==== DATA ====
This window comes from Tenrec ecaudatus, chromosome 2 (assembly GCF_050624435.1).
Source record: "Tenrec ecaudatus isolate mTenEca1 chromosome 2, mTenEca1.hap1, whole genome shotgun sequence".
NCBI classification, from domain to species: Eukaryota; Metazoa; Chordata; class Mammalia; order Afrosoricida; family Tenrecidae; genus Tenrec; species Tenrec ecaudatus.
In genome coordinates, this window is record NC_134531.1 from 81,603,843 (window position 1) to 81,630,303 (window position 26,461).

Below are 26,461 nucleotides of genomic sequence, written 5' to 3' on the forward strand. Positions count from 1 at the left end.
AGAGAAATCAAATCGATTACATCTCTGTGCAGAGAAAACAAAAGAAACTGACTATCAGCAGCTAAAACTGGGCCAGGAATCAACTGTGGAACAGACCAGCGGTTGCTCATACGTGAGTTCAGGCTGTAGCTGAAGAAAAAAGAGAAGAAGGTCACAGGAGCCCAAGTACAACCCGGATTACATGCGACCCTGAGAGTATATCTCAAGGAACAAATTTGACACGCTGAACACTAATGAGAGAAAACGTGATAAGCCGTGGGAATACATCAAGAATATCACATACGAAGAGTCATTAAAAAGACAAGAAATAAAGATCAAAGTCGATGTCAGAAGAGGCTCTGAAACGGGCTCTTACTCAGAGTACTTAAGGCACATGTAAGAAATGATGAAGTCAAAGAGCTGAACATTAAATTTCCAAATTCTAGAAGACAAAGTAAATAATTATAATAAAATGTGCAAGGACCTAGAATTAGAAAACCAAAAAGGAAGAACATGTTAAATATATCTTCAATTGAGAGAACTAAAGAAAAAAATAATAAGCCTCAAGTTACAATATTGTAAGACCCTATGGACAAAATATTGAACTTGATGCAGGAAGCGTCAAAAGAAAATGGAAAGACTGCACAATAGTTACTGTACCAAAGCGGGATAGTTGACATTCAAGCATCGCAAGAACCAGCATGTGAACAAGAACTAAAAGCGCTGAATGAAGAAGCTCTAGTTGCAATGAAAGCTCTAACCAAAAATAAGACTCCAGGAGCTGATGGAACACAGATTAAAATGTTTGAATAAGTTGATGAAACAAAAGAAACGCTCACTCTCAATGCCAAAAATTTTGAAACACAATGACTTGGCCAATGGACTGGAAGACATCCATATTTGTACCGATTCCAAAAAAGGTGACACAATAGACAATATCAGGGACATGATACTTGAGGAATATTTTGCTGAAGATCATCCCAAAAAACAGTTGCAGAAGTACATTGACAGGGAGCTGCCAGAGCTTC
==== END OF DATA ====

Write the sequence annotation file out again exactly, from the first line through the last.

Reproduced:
This window comes from Tenrec ecaudatus, chromosome 2 (assembly GCF_050624435.1).
Source record: "Tenrec ecaudatus isolate mTenEca1 chromosome 2, mTenEca1.hap1, whole genome shotgun sequence".
NCBI classification, from domain to species: Eukaryota; Metazoa; Chordata; class Mammalia; order Afrosoricida; family Tenrecidae; genus Tenrec; species Tenrec ecaudatus.
In genome coordinates, this window is record NC_134531.1 from 81,603,843 (window position 1) to 81,630,303 (window position 26,461).

Below are 26,461 nucleotides of genomic sequence, written 5' to 3' on the forward strand. Positions count from 1 at the left end.
AGAGAAATCAAATCGATTACATCTCTGTGCAGAGAAAACAAAAGAAACTGACTATCAGCAGCTAAAACTGGGCCAGGAATCAACTGTGGAACAGACCAGCGGTTGCTCATACGTGAGTTCAGGCTGTAGCTGAAGAAAAAAGAGAAGAAGGTCACAGGAGCCCAAGTACAACCCGGATTACATGCGACCCTGAGAGTATATCTCAAGGAACAAATTTGACACGCTGAACACTAATGAGAGAAAACGTGATAAGCCGTGGGAATACATCAAGAATATCACATACGAAGAGTCATTAAAAAGACAAGAAATAAAGATCAAAGTCGATGTCAGAAGAGGCTCTGAAACGGGCTCTTACTCAGAGTACTTAAGGCACATGTAAGAAATGATGAAGTCAAAGAGCTGAACATTAAATTTCCAAATTCTAGAAGACAAAGTAAATAATTATAATAAAATGTGCAAGGACCTAGAATTAGAAAACCAAAAAGGAAGAACATGTTAAATATATCTTCAATTGAGAGAACTAAAGAAAAAAATAATAAGCCTCAAGTTACAATATTGTAAGACCCTATGGACAAAATATTGAACTTGATGCAGGAAGCGTCAAAAGAAAATGGAAAGACTGCACAATAGTTACTGTACCAAAGCGGGATAGTTGACATTCAAGCATCGCAAGAACCAGCATGTGAACAAGAACTAAAAGCGCTGAATGAAGAAGCTCTAGTTGCAATGAAAGCTCTAACCAAAAATAAGACTCCAGGAGCTGATGGAACACAGATTAAAATGTTTGAATAAGTTGATGAAACAAAAGAAACGCTCACTCTCAATGCCAAAAATTTTGAAACACAATGACTTGGCCAATGGACTGGAAGACATCCATATTTGTACCGATTCCAAAAAAGGTGACACAATAGACAATATCAGGGACATGATACTTGAGGAATATTTTGCTGAAGATCATCCCAAAAAACAGTTGCAGAAGTACATTGACAGGGAGCTGCCAGAGCTTC